3 Ways Leaders Can Encourage Dialogue in Team Members

Posted by Kristin Arnold on May 18, 2016

I just don’t get it.  Team leaders tell me they want more dialogue and discussion among their team members.  And yet, when I watch the team dynamics, I notice the “boss” (aka the team leader) interject their comments wayyyy too early in the process.

shutterstock_277372325Let’s say we are talking about ways to fix the XYZ problem.  Perhaps the “boss” brought up the issue.  Even better, “Sally,” a team member, brings up the issue.  Sally speaks, maybe one or two others weigh in, and then the “boss” weighs in….before everyone has had a chance to comment!

In high performing teams, that comment is considered to be one among many, and doesn’t affect the team dynamic at all.  The team realizes that in the “brainstorming” process, the “boss” is a team member – and may only “pull rank” if the team can’t get to a consensus and they have agreed the fallback decision-making process is that the team leader will decide.

Unfortunately, high performing teams are the exception, and not the rule.

For many teams, when the “boss” weighs in, the team dynamic is thrown out of balance.  You see, many people see the boss as declaring his/her opinion, versus just another team player weighing in.  When the boss speaks, the subliminal thinking is, “Well, if that’s what the boss wants, then let’s go do that.”  It stems from years and years of hierarchical management.  And, quite frankly, it’s easier to just follow orders.

Easier does not equal better.  The boss is not always right.  Furthermore, the team may comply with the boss, but they may not be committed to the successful implementation of that idea.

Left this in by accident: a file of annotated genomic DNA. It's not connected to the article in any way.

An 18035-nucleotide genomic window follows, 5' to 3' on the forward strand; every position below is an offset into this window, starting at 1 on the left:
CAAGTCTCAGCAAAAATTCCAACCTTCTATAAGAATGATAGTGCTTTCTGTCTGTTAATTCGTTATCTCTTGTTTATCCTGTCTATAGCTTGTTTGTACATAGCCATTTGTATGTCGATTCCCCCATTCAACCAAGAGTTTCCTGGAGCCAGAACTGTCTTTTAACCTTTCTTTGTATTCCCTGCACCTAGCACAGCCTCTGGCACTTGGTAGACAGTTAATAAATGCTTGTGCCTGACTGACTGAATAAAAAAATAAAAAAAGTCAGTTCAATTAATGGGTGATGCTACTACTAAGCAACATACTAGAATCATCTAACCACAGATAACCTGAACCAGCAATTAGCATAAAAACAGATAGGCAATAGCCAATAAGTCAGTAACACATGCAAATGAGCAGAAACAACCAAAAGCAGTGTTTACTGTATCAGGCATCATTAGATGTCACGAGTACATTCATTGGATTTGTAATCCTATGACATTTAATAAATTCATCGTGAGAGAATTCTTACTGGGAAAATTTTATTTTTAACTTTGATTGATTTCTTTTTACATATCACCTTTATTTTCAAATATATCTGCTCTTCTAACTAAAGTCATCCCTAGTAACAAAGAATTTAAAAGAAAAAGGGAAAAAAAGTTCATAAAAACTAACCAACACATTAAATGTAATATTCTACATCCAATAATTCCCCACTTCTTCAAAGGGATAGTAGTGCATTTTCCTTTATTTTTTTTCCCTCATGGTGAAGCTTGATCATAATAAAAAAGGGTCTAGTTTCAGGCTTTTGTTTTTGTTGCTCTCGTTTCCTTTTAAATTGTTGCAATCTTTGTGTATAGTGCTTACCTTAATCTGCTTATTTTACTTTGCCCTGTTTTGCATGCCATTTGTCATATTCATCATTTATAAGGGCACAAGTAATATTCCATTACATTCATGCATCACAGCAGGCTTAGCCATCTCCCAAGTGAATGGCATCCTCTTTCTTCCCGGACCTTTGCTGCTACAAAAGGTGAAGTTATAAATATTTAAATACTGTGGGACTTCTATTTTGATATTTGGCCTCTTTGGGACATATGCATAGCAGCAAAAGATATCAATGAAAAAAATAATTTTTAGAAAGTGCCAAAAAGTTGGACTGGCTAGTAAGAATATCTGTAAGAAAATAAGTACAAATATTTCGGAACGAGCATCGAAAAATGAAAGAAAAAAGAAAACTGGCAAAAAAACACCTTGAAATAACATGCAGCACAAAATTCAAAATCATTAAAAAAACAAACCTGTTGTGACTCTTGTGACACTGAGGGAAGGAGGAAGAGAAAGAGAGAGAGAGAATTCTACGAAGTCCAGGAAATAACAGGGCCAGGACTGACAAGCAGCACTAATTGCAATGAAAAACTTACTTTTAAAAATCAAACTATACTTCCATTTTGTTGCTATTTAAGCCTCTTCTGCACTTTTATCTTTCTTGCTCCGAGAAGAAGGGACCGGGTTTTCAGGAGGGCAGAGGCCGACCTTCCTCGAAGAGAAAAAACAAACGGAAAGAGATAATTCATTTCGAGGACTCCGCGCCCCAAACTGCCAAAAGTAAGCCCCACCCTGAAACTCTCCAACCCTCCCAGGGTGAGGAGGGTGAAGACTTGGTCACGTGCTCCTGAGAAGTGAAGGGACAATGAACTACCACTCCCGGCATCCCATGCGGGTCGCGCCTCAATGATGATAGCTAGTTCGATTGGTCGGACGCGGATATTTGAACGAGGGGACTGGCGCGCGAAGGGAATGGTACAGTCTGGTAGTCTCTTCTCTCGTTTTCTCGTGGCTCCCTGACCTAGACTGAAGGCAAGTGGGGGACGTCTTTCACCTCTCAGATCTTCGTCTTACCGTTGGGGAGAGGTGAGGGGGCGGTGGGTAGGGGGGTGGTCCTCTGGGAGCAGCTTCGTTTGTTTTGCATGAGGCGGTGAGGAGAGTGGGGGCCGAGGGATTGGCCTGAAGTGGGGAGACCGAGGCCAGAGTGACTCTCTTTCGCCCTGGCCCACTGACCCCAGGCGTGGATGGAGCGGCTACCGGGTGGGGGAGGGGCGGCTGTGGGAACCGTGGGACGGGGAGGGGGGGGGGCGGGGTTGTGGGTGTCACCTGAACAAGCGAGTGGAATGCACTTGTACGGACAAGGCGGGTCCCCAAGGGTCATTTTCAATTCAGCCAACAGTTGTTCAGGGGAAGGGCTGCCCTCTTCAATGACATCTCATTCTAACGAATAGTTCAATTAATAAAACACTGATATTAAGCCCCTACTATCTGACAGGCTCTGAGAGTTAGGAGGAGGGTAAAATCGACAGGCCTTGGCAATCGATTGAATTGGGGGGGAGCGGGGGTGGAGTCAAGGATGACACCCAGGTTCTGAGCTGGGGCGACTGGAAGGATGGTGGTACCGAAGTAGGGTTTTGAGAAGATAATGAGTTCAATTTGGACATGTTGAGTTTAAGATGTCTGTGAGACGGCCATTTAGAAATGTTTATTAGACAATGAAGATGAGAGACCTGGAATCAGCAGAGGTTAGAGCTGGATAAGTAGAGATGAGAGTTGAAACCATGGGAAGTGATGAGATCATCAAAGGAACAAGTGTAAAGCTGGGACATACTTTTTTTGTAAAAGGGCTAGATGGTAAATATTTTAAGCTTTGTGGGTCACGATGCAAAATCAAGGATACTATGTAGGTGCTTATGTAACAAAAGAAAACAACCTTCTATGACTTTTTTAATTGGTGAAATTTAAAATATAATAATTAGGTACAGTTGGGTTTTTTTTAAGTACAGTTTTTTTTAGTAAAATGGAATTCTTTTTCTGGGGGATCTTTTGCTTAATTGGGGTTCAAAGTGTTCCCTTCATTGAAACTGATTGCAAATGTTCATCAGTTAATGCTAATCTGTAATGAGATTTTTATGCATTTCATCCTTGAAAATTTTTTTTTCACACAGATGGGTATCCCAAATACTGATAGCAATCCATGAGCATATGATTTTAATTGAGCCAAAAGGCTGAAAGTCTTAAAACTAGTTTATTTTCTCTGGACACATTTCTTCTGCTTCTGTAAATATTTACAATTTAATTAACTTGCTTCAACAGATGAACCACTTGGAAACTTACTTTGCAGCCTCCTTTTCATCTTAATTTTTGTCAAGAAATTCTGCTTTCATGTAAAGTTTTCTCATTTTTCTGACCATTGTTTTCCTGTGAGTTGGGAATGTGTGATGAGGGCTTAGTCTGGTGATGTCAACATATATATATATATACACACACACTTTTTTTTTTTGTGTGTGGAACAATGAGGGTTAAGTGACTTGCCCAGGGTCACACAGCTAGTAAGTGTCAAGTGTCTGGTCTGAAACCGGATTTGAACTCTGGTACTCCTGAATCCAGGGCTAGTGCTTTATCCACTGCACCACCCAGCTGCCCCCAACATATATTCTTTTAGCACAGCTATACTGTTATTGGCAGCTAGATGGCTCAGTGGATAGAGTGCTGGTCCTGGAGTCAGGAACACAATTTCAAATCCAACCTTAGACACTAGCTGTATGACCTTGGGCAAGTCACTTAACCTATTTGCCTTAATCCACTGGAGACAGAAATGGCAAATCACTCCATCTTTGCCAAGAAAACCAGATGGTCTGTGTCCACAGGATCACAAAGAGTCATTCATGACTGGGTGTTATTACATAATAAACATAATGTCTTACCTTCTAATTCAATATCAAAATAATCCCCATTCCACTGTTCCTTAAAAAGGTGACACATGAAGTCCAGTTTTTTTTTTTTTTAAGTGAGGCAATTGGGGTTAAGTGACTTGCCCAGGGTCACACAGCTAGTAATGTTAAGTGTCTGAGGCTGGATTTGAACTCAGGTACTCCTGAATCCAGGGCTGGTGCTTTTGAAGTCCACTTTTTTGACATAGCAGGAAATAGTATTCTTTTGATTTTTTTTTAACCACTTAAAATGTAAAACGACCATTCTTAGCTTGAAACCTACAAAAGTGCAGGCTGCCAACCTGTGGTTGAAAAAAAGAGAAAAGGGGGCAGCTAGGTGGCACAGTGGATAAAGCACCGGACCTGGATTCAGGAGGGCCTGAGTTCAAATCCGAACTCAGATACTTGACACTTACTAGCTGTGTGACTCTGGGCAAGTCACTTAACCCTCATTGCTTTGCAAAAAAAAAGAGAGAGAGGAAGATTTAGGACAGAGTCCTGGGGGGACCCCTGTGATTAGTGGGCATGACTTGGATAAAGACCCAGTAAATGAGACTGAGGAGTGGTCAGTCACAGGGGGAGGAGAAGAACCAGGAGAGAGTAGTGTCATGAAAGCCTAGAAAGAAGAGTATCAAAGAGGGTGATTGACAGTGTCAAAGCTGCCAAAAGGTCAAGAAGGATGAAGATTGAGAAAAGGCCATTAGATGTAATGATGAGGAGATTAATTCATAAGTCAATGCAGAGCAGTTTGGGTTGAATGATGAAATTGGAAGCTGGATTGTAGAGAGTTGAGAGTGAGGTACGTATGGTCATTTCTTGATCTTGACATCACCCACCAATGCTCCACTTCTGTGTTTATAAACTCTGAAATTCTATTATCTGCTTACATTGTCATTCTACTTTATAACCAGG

What to do?  Leaders, you have three strategies:

  1. Weigh in after everyone has spoken.  Try to summarize what you have heard.  Be thoughtful about re-stating the arguments, so that you send the signal that you have heard what has been said.  If you have something new to say, then add your comments.  Then suggest a path forward.  Are there additional areas that need to be discussed?  More information needed?  Take a straw poll and see how close the team is to agreement.
  2. Clarify your role.  Say to the team, “I want to participate as a team member in this discussion – not as the formal leader.  What I say is only one idea – and I’d like us to share ALL the ideas and work on achieving a consensus.  In the event we can’t get to a consensus in the next [hour], we will still need to make a decision.  So if we can’t get there, then I’ll make the decision based on all we have discussed OR we’ll take a majority vote.”
  3. Be the facilitator.  You can facilitate the process and NOT weigh in at all.  Define a successful outcome (without an implied solution) and then suggest a process to get there.  Facilitate the process to agree on a successful outcome.  (BTW, for those leaders with big egos, this is VERY hard to do – as you must be able to trust the process and trust the people to make this work!)

Pick a strategy, tell your team about which strategy you are going to use, and then stick to your guns!  Don’t switch horses midway – stay the course and you’ll encourage a much more robust dialogue!

Be sure to register for our next webinar: Using Creative Training Techniques to Engage the Audience During a Panel Discussion featuring the master of creative training techniques, Becky Pike Pluth.

Kristin Arnold is a professional meeting facilitator and international speaker who is passionate about helping leaders and their teams think things through, make better decisions and achieve sustainable results. The Extraordinary Team’s approach to building high performance teams combines consulting, coaching, training and process facilitation within the context of working real issues. 

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